What happens to last season’s clothing that big fashion retailers can’t sell? Landfill is not the only choice for sellers who overestimated demand. Enter off-price retailers, who buy the end-of-season surplus from fashion houses and sell it at knockdown prices. The sector is booming globally, but a combination of social and economic factors make it ideally suited to the Russian market.
Off-price retailers allow fashion houses to recoup some of what would be losses by buying the surplus for low prices and selling it to a hungry public that doesn’t mind wearing last season’s clothes. In an exclusive interview with bne IntelliNews, Svetlana Mozhaeva, CEO of off-price Familia, discussed why this model is such a good fit for Russia.
Familia is Russia’s pioneer and leading off-price player. It is often described as being similar to TK Maxx in the UK or TJ Maxx in the US, offering customers the chance to find unique branded items for up to 85% below their original price.
“We’re very different from other retailers here in Russia as well as our peers on the global market,” she explained. “We were founded in 2000, when we opened our first store in Moscow. In 2006 we started moving into the regions. Now we have over 370 stores across Russia. We are the only off-price retailer operating across Russia, and we don’t have any direct competitors on the federal level.”
Whereas the off-price share of the apparel market in the US is 10%, it is around 1% in Russia. The market in Russia is also highly fragmented, so there’s significant potential for growth, Mozhaeva explains. She considers Russia particularly suited to the off-price segment, because six years of falling real incomes have forced Russians to search for bargains, creating a niche, which the off-price sector caters for. “Here in Russia we have 145mn people, and about 75% of citizens have per capita incomes below RUB45,000 ($628) a month based on official statistics. This 75% of citizens is hence by definition value oriented.”
There are social factors behind the growing popularity of Russia’s off-price segment too. “I believe that many Russians are more brand-conscious than people in most other countries.” Mozhaeva commented. “That’s due to the history of the Soviet Union. I remember that in my childhood, we had nothing in terms of choice and variety of brands. That’s maybe why Russians now tend to be so brand-conscious.”
The result is a Russian off-price sector that is growing faster even than the global market. “We’re growing very fast.” Mozhaeva emphasises. “This year, we’ve opened 53 stores since the beginning of the year. By the end of the year, we’ll have at least 390 stores, which is a growth of over 20% when compared with the end of 2020.”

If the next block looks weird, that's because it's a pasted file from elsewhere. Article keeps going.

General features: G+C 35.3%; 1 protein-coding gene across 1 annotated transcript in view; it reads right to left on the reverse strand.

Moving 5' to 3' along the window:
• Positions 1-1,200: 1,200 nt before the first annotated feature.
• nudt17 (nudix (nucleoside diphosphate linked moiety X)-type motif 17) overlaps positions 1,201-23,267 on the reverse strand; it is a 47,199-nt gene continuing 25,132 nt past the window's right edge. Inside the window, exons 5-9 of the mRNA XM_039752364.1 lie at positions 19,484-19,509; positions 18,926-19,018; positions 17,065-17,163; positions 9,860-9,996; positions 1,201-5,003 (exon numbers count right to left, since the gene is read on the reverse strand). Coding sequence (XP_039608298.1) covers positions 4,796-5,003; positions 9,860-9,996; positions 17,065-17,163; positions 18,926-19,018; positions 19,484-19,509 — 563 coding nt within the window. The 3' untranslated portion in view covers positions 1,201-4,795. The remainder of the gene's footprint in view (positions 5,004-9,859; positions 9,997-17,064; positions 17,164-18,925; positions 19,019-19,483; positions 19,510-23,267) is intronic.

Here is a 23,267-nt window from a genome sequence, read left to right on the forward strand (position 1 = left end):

This raises an obvious question: does Familia have any plans to go abroad? With stores in 111 towns across Russia as well as one in Minsk, it seems the obvious next step is to follow the likes of Russian e-commerce major Wildberries and expand into Western Europe. Mozhaeva was reserved: “We plan to grow step by step, in a sustainable manner. We may go to some other countries in several years. Perhaps growing in Belarus, or going to Kazakhstan. But our first and clear priority is the Russian market.”
In a country with 11 time zones, logistical efficiency is key. This is a key part of Familia’s business model. The company has a network of 370 stores and a large distribution centre, providing it with a robust infrastructure backbone. Moreover, Mozhaeva explained, they manage to keep their debt level very low. “We have a positive cash flow from our current activities, and we always invest our current profit to grow the new stores. There’s a short payback period for our new stores.”
Another quirk of this sector is the reliance upon bricks and mortar. Russia’s e-commerce is booming, but Familia specifically has no online sales at all. Familia is investing heavily in stores, and the only thing it sells online is gift cards.
Mozhaeva explains the phenomenon: “Firstly, we don’t want to go online because we don’t want to compete with our suppliers. We have a special discount price. When it’s offline, this merchandise doesn’t compete with sales from the brand. Also, when the season finishes, the brand needs space for the new collection, and we utilise the old collection through our chain. This is very convenient for the brands.”
The issue is that the discounts that Familia can offer are very big indeed. The high street top fashion companies have invested very heavily in their brands and use their brand strength to justify their high prices. If Familia offers the same brands at knockdown prices, the producers are afraid it could devalue their brand and hurt their primary sales. On the flip side Familia is happy to oblige, as a shopper who can find a famous brand at bargain-basement prices is delighted at their discovery. Putting Familia’s inventory online makes it altogether too easy to make side-by-side comparisons.
Familia’s potential hasn’t gone unnoticed by international investors and global peers – its shareholders include high-profile financial investors, such as Goldman Sachs and Baring Vostok, while American off-price giant TJX is a strategic investor. When asked whether an IPO was on the horizon, Mozhaeva demurred: “It may happen at some point, but it’s too early to say either way at the moment.”